Barbara and I first stepped foot in Sayulita in 2005. I didn’t hear about GPS until the following winter when I bumped into a volunteer selling tickets on the plaza for a fundraiser. Marcos Scott and ten other incorporators had started GPS to tackle some specific issues (he had started an earlier incarnation that morphed into the present-day GPS). The biggest one was to raise 10% of the money for a new sewer treatment plant that the government offered to build. I think that was the issue that rallied the community and established the first fundraising efforts. As it turned out, the government paid for the basic plant, so the money raised was put to a related use - to make all those sewer connections all over town that the government was not paying for; this prevented waste water from going into the rivers. If you lived in Sayulita, how could you not be in favor of better water and sewer systems?
The next season, we attended just one meeting; no one really came to say hello to us, but maybe we were shy. Meetings were held where the River Café is (and one special meeting was held at the Casa de Cultura) but later the group settled into a space at the back of what was then Iguana Azul, near the Iguana Tree. Cap Sparling was then asked to head the group, and he started inviting more and more residents to join. The previous season, as a fun side project, I had written and illustrated a children’s book about Sayulita. One thing led to another (via Egle Schnyder who wanted the group to know about my book) and I was introduced to GPS President Cap Sparling, who was assisted by Micki Cunningham and Cheryl Vaughan. Cap and I decided to take a chance; we advanced funds to print the books to sell - all profits went to help the public schools. That continues today.
So with a welcoming reception by Cap and others, Barbara and I started to attend the weekly meetings of the reorganized GPS and we met most of our friends there. Sometimes, during the meetings, you’d have to lift your legs to allow the iguanas to pass under you. I remember that first year, people were already up to their ears in projects, when someone asked about the Fiesta! In about five weeks, a group headed by Bonnie Metzger got a team together and pulled off a most successful fundraiser (we get generous underwriting from Don Pedro’s).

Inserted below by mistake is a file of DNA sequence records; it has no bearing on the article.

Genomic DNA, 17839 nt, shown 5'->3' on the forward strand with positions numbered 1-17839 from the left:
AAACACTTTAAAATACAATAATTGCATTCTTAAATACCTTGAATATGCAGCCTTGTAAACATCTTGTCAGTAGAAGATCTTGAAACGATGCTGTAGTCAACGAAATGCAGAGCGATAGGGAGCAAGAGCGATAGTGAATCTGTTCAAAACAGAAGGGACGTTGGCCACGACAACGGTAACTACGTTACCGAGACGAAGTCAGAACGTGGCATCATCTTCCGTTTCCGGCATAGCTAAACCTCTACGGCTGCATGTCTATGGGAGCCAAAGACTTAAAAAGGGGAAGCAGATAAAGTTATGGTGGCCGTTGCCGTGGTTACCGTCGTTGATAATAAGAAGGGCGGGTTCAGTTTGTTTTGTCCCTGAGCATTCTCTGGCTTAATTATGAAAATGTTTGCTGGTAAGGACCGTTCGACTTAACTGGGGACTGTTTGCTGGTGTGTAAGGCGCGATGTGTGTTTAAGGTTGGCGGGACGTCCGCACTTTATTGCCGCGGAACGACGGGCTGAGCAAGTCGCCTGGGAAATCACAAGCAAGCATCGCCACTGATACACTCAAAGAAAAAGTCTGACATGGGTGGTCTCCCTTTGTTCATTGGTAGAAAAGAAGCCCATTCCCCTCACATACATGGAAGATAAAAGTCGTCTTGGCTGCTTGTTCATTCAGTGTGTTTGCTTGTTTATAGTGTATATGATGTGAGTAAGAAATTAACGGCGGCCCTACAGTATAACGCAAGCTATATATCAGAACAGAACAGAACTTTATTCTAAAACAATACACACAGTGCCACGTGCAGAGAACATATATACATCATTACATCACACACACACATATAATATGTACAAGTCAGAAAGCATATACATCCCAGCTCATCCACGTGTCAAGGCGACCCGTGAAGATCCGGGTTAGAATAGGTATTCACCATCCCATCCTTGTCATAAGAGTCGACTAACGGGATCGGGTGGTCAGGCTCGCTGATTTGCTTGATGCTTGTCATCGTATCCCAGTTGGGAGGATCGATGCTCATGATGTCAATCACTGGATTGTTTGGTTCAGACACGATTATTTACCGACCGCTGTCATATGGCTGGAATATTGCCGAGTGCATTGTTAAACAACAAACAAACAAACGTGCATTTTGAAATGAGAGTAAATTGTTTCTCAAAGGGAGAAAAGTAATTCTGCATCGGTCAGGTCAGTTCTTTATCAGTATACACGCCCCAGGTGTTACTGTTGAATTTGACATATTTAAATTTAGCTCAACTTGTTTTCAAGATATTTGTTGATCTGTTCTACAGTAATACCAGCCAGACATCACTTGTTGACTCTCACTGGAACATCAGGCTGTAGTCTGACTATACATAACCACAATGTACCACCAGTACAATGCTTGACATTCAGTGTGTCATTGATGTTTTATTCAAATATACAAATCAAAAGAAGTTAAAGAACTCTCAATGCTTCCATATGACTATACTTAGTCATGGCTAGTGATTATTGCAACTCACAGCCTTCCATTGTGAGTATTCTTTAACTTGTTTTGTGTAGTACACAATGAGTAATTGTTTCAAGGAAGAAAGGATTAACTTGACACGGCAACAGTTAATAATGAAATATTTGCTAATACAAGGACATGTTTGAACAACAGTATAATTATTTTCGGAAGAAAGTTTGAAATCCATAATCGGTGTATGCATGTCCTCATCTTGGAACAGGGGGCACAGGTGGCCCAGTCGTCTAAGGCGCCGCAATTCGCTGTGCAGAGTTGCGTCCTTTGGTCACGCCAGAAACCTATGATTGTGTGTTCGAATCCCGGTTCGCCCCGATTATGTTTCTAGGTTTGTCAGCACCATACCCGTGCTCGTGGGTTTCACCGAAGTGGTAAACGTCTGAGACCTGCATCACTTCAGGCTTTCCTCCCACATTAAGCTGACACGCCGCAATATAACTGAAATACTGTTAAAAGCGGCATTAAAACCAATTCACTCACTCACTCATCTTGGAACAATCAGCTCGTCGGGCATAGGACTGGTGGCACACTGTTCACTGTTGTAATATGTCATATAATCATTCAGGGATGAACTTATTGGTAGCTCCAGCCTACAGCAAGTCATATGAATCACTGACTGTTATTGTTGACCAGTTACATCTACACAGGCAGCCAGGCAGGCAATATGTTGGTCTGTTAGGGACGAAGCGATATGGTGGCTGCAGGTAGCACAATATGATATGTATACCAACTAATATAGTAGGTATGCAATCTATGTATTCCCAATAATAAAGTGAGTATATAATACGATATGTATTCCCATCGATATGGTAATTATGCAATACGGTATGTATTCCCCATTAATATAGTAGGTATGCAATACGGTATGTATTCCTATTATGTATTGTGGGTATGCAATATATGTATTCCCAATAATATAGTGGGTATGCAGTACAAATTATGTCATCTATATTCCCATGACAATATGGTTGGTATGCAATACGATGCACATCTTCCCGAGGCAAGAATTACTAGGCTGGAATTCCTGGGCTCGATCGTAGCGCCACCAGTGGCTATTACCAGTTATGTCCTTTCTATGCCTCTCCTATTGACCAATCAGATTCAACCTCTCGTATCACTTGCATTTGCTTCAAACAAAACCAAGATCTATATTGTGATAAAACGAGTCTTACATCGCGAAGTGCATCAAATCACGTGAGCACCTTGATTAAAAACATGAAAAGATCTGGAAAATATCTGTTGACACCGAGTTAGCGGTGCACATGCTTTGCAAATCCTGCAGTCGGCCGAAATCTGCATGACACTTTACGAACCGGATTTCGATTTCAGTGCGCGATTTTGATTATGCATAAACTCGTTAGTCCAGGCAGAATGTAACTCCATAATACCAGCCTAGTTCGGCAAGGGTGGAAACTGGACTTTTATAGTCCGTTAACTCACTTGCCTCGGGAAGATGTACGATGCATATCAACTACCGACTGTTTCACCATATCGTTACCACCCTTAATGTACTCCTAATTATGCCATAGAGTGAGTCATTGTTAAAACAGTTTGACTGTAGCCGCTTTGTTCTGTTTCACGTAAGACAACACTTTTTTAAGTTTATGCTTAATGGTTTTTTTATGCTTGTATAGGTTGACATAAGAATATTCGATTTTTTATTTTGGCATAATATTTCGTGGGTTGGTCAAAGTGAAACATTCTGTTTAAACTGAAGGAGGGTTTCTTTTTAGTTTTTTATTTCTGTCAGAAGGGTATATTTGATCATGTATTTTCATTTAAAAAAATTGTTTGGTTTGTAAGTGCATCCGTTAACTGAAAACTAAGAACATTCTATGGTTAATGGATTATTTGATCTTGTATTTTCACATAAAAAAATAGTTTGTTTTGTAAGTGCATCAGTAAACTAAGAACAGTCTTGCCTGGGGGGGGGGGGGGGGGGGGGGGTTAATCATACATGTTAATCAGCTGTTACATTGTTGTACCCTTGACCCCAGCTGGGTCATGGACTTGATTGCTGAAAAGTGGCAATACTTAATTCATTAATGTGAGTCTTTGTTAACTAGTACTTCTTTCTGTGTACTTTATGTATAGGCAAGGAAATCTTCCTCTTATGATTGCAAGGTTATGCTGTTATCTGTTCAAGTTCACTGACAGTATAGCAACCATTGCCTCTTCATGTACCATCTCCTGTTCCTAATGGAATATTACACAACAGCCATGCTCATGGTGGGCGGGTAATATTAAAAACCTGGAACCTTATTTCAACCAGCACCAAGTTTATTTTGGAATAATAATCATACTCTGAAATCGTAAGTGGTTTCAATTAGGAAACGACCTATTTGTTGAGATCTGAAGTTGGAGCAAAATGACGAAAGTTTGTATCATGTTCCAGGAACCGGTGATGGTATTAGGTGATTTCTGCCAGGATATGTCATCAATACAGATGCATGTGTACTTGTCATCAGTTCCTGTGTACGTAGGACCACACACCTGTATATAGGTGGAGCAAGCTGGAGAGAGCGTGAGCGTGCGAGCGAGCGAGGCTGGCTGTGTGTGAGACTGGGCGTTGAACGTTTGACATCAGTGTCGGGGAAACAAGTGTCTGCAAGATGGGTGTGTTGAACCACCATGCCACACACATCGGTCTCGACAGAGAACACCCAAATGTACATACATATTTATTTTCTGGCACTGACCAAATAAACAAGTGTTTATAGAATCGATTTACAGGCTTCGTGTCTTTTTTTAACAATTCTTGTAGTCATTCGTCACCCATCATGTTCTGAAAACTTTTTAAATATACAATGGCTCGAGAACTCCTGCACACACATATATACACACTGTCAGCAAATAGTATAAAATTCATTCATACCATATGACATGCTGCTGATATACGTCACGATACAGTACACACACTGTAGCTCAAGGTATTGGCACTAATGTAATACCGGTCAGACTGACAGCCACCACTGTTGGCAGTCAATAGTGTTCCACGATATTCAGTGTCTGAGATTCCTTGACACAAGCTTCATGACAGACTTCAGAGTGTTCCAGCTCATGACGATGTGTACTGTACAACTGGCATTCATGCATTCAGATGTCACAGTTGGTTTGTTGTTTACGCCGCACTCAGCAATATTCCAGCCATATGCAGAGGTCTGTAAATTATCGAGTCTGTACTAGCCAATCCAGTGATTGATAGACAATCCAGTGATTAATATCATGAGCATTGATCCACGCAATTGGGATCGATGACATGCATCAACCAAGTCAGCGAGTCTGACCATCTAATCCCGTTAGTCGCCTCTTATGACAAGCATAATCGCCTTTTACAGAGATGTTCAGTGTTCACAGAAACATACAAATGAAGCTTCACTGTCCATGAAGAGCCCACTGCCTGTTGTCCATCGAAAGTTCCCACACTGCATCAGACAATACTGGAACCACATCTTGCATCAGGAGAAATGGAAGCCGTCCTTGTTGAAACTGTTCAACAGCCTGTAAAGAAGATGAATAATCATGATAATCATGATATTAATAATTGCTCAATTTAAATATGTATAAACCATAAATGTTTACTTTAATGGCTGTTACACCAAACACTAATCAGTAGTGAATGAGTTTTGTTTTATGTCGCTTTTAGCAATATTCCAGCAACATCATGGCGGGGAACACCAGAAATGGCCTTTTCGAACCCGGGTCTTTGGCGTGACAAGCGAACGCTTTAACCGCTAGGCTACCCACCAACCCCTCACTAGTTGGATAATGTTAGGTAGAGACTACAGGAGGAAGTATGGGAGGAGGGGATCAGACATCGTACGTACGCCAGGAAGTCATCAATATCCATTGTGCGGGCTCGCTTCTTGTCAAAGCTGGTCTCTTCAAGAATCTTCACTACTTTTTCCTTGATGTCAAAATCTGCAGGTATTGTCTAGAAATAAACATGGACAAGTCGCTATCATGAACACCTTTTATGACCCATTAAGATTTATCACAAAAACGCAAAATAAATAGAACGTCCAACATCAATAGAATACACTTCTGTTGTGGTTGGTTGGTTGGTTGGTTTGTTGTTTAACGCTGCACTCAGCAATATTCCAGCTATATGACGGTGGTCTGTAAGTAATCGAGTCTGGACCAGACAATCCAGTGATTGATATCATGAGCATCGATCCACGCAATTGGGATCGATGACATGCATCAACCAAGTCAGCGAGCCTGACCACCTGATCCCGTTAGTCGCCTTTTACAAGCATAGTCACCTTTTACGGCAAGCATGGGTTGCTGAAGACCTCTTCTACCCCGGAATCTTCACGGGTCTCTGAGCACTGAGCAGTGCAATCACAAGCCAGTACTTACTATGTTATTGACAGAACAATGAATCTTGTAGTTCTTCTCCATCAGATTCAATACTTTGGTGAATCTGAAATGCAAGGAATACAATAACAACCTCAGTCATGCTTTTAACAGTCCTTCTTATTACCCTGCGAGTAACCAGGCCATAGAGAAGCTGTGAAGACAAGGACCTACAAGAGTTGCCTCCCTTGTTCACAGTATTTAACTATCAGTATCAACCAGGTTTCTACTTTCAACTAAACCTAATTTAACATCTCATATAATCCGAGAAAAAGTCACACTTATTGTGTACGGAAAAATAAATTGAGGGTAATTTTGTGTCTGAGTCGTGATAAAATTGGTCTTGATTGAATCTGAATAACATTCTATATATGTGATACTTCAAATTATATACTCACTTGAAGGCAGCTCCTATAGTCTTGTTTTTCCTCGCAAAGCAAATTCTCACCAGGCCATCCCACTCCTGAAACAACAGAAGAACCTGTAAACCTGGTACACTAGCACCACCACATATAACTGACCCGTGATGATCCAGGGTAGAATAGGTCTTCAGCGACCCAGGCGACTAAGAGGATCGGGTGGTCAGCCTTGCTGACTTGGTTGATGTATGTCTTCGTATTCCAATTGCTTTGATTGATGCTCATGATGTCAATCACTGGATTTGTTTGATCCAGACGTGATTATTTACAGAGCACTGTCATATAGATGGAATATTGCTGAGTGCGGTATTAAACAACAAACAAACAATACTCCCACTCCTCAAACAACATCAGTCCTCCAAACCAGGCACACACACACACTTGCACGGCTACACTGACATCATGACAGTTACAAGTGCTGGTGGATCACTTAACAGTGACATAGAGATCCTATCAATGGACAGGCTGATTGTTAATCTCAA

After more than two years, Cap finally wanted out, and no one wanted to replace him, so without any competition, I offered to step up to the plate. As the new president, I had three basic goals - 1. To continue Cap’s tradition of making GPS welcoming and friendly to everyone; 2. To have complete transparency with communications, finances and meetings and to get the legal aspects up-to-date and correct; 3. To make the fundraiser the number one priority - after all, without funds we couldn’t do very much for the town. (That wasn’t completely true-- Cheryl had a team of 40 volunteers teaching English at the Primaria, and the book sales helped, but to realistically tackle the town’s needs, we needed lots more pesos.) Cheryl continued helping me as Treasurer and Suzanne Gravelle joined as Secretary.
GPS operated rather organically. We had our basic projects that seemed to be non-ending. Often, when someone noticed a problem in town, he or she raised the concern at the weekly meeting, started a committee and, all of a sudden, that became a GPS project. As I think over the years, I can remember countless people who had passion for one thing or another, became active, and soon everyone at GPS supported those initiatives. Too bad we don’t have a “Roll of Honor” somewhere on the plaza to recognize all those individuals! (Volunteering is a thankless task!)